Design specifications for the brushless DC motor were established based on the principle that the motor should be easy to construct with readily available parts, and should provide qualitative performance similar to many commercially available DC motors, such as those used in small electric fans.

The motor was designed as a 3-phase, 4-pole brushless DC motor with 4 - N52 neodymium magnets on the rotor, and 3 wire wrapped solenoids connected to the stator. The brushless design was chosen because of the increased efficiency, reduced number of mechanical parts, and lower friction. The N52 magnets were chosen for their strength, price, and easy availability. Brushless motor control is discussed further in the ‘BLDC Motor Control’ section. Table 2 shows a comparison of brushless and brushed DC motors.

The solenoids are powered at 8-12 volts and controlled by an electrical switching circuit. 3 hall effect sensors will provide location information telling the circuit when to perform commutation.

The following equations were used to estimate the performance of the motor and therefore create the initial motor design.

**These equations are messed up if you want to see them take a look at the pdf linked in the intro.**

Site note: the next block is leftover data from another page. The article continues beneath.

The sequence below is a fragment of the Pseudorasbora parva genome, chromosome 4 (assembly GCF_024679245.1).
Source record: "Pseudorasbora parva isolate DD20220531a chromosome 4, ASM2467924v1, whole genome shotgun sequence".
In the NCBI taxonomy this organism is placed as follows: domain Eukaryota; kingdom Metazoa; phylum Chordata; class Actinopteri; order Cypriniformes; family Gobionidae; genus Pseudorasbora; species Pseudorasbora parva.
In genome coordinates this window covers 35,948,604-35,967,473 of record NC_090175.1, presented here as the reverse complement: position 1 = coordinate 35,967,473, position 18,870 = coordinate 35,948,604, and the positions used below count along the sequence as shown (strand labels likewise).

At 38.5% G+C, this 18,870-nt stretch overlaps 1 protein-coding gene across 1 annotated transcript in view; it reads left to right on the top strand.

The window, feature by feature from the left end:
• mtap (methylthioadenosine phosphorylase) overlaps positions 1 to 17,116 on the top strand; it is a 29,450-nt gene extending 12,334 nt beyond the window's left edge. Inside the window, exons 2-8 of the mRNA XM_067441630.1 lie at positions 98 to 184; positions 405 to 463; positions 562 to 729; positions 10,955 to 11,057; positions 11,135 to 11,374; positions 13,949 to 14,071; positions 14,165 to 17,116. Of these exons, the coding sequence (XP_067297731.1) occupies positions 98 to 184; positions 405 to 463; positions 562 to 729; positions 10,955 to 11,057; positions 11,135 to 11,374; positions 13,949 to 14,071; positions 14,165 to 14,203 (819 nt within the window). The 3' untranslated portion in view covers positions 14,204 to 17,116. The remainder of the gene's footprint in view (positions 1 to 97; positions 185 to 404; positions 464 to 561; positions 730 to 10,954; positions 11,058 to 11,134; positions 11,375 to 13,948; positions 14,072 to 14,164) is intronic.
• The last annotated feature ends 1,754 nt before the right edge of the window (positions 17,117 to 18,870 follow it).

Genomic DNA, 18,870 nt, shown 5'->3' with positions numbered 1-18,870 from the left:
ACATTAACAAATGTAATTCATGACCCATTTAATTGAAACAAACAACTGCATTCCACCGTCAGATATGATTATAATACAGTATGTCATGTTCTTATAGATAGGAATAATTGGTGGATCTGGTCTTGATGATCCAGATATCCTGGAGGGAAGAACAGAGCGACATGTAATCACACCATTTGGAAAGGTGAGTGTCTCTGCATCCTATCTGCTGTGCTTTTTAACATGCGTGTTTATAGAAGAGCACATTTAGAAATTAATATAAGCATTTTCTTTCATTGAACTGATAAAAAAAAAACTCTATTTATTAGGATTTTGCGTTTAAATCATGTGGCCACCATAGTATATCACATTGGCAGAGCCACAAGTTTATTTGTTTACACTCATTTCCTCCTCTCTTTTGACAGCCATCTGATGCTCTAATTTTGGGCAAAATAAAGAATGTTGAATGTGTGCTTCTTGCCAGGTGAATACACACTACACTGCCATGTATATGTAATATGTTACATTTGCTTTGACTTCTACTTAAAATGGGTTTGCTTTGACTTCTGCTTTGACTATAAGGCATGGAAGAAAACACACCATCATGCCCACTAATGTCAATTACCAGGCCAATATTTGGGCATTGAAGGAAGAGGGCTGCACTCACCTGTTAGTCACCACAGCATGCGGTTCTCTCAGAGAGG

The force between two magnets separated by some distance can be roughly approximated by the following equation: F=BmAmBsAs/4g2

where B is the magnetic field density at the surface of the magnet, A is the area of the magnet, and g is the distance between the two magnets. Bs, the magnetic field of the solenoid is given by: B=NIl

where I is the current, N is the number of wraps, and l is the length of the solenoid. In the motor the max torque was estimated as: t=2Fr

where r is the radius, chosen to be 25 mm.

Combining these equations a linear expression relating the output torque to the input current can be obtained for a given solenoid geometry. f =2rBmAmAsN4g2lI

The desired torque constant was chosen to be 40 m-Nm/A based on the desired performance relative to other available motors [2].